Come roam the darkened corridors of a madman's mind
4:36 PM - 30/03/2014
When British director Michael Attenborough took on the challenge of translating a play set in 11th Century Scotland to the modern-day subtropical climes of Queensland, it turned out not to be such a stretch after all. As if lured by some supernatural force for atmospheric effect, storms rolled through Brisbane on the opening night of Macbeth at QPAC's Playhouse, forcing theatre-goers to brandish umbrellas and battle the elements as a prelude to this much-anticipated production.
And it was certainly worth the steamed-up glasses and soggy feet. A joint production by the Queensland Theatre Company and the Grin & Tonic Theatre Troupe, Macbeth breathed contemporary life into Shakespeare's darkest tragedy.
The play opens with the three writhing witches (Ellen Bailey, Lauren Jackson and Courtney Stewart) who prophesise Macbeth's ascent to the throne. Seductive and repulsive in equal measure, the witches' revelations propel Macbeth (Jason Klarwein) and his scheming wife (Veronica Neave) along the bloody path that sees this hyper-ambitious man first slay the current king Duncan and then anyone else who stands in his way.
As the action unfolds, audience members are exposed to extreme and bloody violence but that's not the reason I broke out in goosebumps several times over more than two hours of action. Rather, as Attenborough explains, Macbeth 'shines a torch into the deepest recesses of the human psyche'. Just by sitting in this darkened theatre, we become unwitting accomplices to Macbeth's descent into ever-darker states of mind. The horror in the play is thus not contained in the swordfights, but rather the emergence of evil: 'O! full of scorpions is my mind, dear wife!' the lead character cries.
Macbeth is leavened with humour, too, which largely arises from Macbeth's increasingly bizarre behaviour as he begins to see the ghosts of those he's killed. I enjoyed witnessing the palpable chemistry between lead actors Klarwein and Neave - for Macbeth is a love story too. 'Theirs is one of the happiest marriages in Shakespeare,' says Attenborough. 'The agony of the play comes in watching them move apart.'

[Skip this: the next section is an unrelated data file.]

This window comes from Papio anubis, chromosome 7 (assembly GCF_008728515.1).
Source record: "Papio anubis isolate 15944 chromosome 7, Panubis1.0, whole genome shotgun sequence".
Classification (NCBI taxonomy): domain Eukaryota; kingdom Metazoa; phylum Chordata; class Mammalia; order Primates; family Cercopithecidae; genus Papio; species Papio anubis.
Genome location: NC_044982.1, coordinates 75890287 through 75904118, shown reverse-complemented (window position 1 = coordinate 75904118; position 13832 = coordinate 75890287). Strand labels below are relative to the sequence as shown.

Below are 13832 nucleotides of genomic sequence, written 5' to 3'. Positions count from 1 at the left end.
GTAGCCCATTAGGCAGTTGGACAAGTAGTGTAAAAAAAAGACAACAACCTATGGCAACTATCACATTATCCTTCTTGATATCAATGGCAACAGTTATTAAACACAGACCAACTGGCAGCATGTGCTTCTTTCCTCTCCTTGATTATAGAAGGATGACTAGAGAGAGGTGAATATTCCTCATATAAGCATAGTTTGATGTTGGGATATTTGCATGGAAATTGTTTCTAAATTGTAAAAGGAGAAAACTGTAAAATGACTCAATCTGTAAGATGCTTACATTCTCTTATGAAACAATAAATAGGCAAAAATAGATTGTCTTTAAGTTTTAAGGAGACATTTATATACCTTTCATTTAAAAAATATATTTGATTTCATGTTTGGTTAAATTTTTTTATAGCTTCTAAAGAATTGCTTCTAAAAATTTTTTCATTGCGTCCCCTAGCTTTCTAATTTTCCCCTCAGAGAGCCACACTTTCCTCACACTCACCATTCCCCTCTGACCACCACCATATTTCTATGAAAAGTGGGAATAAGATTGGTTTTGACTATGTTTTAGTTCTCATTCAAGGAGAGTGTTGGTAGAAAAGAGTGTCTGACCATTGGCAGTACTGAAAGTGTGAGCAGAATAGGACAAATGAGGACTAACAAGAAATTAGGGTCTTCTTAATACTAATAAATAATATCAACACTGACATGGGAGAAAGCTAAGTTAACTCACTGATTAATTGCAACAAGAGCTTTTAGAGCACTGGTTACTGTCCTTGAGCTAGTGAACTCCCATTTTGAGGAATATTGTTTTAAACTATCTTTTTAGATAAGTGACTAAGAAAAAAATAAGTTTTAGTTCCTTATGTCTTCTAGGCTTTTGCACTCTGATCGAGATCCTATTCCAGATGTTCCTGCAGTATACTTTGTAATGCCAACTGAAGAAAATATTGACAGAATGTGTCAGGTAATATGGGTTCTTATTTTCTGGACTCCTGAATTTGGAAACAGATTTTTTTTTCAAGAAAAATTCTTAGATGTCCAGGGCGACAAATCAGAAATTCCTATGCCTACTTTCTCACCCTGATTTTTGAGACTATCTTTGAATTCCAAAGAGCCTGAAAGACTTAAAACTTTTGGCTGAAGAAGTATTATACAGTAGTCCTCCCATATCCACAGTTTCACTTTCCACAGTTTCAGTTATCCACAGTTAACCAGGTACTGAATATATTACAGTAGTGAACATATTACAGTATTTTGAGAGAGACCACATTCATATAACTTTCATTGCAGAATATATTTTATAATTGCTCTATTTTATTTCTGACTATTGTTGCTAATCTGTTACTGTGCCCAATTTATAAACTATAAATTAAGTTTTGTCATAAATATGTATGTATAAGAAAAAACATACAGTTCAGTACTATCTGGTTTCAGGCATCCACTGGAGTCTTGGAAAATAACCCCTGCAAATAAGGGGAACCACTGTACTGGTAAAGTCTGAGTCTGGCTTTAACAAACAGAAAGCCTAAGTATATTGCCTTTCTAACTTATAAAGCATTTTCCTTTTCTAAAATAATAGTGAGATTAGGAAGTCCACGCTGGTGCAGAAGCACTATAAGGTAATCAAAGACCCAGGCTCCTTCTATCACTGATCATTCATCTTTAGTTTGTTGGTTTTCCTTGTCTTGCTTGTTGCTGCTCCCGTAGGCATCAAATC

Macbeth was visually and aurally delectable, with pulsing sound effects, a deep backdrop of giant gnarled trees and lighting that evoked a sense of thick, steamy air. The actors dressed in simple, sparse clothing, presenting as unshaven, long-haired and wild. The only colour appears after the first murder, when Lady Macbeth dons a scarlet gown, her gathering madness evident even then. Such choices were made, says Attenborough, 'because people living on the edge of survival in this climate (Queensland) would be sticky, hot and wearing very little.'
Do you need to be familiar with the story of Macbeth to appreciate the play? It helps, but isn't strictly necessary. Attenborough and his team of energetic actors have created an accessible production which is fairly self-contained. 'As a director, you have to assume a virgin view of (the story),' he says. In acknowledgement that some Elizabethan turns of phrase can be tough for modern audiences to comprehend, he admits that 'if the lines don't serve their purpose, I have no sentimentality about changing them ... I think Shakespeare would approve. If there are references in there that (contemporary audiences) have no hope of getting, he'd be saying, 'Cut it out, cut it out'.'
The current season of Macbeth runs until 13 April 2014.